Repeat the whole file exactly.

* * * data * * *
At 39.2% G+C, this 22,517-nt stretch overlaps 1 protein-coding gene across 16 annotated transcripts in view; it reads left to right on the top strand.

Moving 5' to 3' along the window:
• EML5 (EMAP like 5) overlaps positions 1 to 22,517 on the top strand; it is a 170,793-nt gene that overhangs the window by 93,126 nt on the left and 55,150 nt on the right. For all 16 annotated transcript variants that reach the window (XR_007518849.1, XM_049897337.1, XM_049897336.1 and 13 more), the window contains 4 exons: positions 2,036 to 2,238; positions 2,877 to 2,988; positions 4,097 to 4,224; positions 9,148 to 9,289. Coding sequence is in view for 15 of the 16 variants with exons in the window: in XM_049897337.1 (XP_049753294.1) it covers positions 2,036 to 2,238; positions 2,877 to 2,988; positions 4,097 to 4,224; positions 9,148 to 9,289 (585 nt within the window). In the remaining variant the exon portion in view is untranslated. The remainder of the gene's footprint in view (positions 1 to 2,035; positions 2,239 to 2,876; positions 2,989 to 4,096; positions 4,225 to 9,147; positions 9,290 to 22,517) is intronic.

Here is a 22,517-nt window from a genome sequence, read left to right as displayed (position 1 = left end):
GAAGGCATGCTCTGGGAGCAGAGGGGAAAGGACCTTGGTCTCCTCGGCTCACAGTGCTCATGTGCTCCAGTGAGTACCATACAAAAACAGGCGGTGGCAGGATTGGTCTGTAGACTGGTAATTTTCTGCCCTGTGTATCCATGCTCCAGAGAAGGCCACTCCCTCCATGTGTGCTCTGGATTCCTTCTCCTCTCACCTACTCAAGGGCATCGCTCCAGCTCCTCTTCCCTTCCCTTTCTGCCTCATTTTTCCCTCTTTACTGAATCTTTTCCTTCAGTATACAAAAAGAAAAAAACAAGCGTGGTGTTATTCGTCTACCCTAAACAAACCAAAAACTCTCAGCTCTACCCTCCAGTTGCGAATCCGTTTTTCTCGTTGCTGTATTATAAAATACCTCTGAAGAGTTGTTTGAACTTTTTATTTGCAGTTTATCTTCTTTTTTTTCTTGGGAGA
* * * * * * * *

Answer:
At 39.2% G+C, this 22,517-nt stretch overlaps 1 protein-coding gene across 16 annotated transcripts in view; it reads left to right on the top strand.

Moving 5' to 3' along the window:
• EML5 (EMAP like 5) overlaps positions 1 to 22,517 on the top strand; it is a 170,793-nt gene that overhangs the window by 93,126 nt on the left and 55,150 nt on the right. For all 16 annotated transcript variants that reach the window (XR_007518849.1, XM_049897337.1, XM_049897336.1 and 13 more), the window contains 4 exons: positions 2,036 to 2,238; positions 2,877 to 2,988; positions 4,097 to 4,224; positions 9,148 to 9,289. Coding sequence is in view for 15 of the 16 variants with exons in the window: in XM_049897337.1 (XP_049753294.1) it covers positions 2,036 to 2,238; positions 2,877 to 2,988; positions 4,097 to 4,224; positions 9,148 to 9,289 (585 nt within the window). In the remaining variant the exon portion in view is untranslated. The remainder of the gene's footprint in view (positions 1 to 2,035; positions 2,239 to 2,876; positions 2,989 to 4,096; positions 4,225 to 9,147; positions 9,290 to 22,517) is intronic.

Here is a 22,517-nt window from a genome sequence, read left to right as displayed (position 1 = left end):
GAAGGCATGCTCTGGGAGCAGAGGGGAAAGGACCTTGGTCTCCTCGGCTCACAGTGCTCATGTGCTCCAGTGAGTACCATACAAAAACAGGCGGTGGCAGGATTGGTCTGTAGACTGGTAATTTTCTGCCCTGTGTATCCATGCTCCAGAGAAGGCCACTCCCTCCATGTGTGCTCTGGATTCCTTCTCCTCTCACCTACTCAAGGGCATCGCTCCAGCTCCTCTTCCCTTCCCTTTCTGCCTCATTTTTCCCTCTTTACTGAATCTTTTCCTTCAGTATACAAAAAGAAAAAAACAAGCGTGGTGTTATTCGTCTACCCTAAACAAACCAAAAACTCTCAGCTCTACCCTCCAGTTGCGAATCCGTTTTTCTCGTTGCTGTATTATAAAATACCTCTGAAGAGTTGTTTGAACTTTTTATTTGCAGTTTATCTTCTTTTTTTTCTTGGGAGA